Ecovio isn’t a perfect solution, though. Industrial compost facilities are unnaturally warm. Outside of that environment, it can still take ages for bioplastic to break down — if it will at all — so that turtle might’ve choked on a straw whether it was regular plastic or not. The human element is still very much present with bioplastic straws because they have to be correctly diverted at the source, i.e. the foodservice staff tossing them out after they’ve been used. Critics also point to the increased land and water bioplastic demands, which are associated with problems like over-fertlization and drought.
Infrastructure is the next hurdle. Looy says Stone’s Back to Earth straws cost three to four times as much as conventional plastic straws, and that’s largely due to larger systemic problems. Bioplastic makes up only 0.2 per cent of the global polymer market, and food-grade PLA is currently a high-demand item with lagging supply.
Despite its problems, however, bioplastic like Ecovio has its share of hard advantages. It significantly reduces the production of greenhouse gas and decreases the use of non-renewable energy. Produced in tandem with sustainable agriculture, bioplastic’s environmental impact could be mitigated further. Moreover, human behaviour isn’t immutable (our collective commitment to straws notwithstanding). It wasn’t long ago that nobody recycled; now, households in every major Canadian city have blue bins. Educating the the public, foodservice front-liners included, about what to dispose of where isn’t impossible, and neither is getting them to follow through on the lesson. And even with the price increase, it’s still only about one or two cents per straw, which even in the margin-starved restaurant industry is unlikely to break the camel’s back. As the market matures and infrastructure catches up, Stone anticipates that it’ll drive the price down.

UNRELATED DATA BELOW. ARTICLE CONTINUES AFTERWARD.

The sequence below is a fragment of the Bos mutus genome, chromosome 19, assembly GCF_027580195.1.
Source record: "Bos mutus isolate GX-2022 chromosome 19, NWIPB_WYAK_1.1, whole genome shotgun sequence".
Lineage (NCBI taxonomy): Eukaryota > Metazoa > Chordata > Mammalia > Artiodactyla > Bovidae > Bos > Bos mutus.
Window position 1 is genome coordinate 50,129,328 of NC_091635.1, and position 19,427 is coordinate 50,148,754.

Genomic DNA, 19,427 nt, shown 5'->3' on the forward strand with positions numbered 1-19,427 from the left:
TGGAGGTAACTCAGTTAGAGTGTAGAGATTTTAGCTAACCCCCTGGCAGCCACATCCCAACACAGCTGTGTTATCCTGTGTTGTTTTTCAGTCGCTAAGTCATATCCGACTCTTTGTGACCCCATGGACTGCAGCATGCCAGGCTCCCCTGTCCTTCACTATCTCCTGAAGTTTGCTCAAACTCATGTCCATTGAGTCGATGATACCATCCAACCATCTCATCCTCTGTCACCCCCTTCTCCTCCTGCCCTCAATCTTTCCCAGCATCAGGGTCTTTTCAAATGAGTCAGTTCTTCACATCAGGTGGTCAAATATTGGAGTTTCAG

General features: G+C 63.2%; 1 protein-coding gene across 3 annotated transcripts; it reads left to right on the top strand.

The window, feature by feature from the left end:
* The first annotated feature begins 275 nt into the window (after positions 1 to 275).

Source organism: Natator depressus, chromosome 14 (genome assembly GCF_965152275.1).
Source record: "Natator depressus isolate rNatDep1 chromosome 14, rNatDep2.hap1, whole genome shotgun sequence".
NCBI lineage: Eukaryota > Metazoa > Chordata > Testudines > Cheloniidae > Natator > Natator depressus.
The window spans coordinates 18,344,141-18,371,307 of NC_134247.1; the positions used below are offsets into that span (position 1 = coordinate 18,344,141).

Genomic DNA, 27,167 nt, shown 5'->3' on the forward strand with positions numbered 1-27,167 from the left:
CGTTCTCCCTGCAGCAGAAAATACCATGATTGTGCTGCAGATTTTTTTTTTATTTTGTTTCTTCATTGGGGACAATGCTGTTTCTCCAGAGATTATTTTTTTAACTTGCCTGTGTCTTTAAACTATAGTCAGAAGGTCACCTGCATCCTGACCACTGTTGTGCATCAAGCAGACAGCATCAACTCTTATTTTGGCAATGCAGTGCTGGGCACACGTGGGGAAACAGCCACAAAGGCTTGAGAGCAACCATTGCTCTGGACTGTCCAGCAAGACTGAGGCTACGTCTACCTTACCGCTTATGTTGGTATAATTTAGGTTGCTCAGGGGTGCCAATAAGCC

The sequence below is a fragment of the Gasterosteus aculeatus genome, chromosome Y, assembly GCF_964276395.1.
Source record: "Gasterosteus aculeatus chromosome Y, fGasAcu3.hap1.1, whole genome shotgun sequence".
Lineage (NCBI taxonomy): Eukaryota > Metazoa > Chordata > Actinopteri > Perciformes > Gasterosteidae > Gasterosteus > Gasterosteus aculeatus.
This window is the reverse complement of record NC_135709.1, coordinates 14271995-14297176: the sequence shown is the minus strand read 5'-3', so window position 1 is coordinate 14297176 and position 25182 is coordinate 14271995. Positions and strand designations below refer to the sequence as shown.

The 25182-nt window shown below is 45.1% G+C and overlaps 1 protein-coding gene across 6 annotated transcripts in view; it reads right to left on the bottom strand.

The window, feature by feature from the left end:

The Back to Earth straw isn’t an environmental silver bullet, but produced and manufactured correctly, it could still be an effective tool against global warming. Disposed of correctly, it could also reduce direct harm to marine life, too. Stone is banking on the continued shift, and the social and behavioural changes that’ll occur with it and make its straw a useful tool to combat climate change. But they’re not stopping there.
“We’re working on something right now, which I’m somewhat considering the Holy Grail, where it’ll be certifiable for both fresh and marine waters,” says Looy. “It’ll be certifiable for not just industrial composters, but also certifiable for landfill, so it’ll be certifiable for the whole gamut of where it might eventually end up. that’s our eventual goal.”
What started with a turtle has led to an industrially compostable straw made of corn — not exactly a linear progression, but it and other bioplastic products are another step toward Looy’s Holy Grail, and large chains are readying themselves to take it, if they haven’t already. Booster Juice is buying Back to Earth, and there’s interest from Dairy Queen and A&W Canada, as well. Small as straws are, they’ve become a potent, ubiquitous symbol in the wending fight against climate change. Best take up the environmentally-friendly version.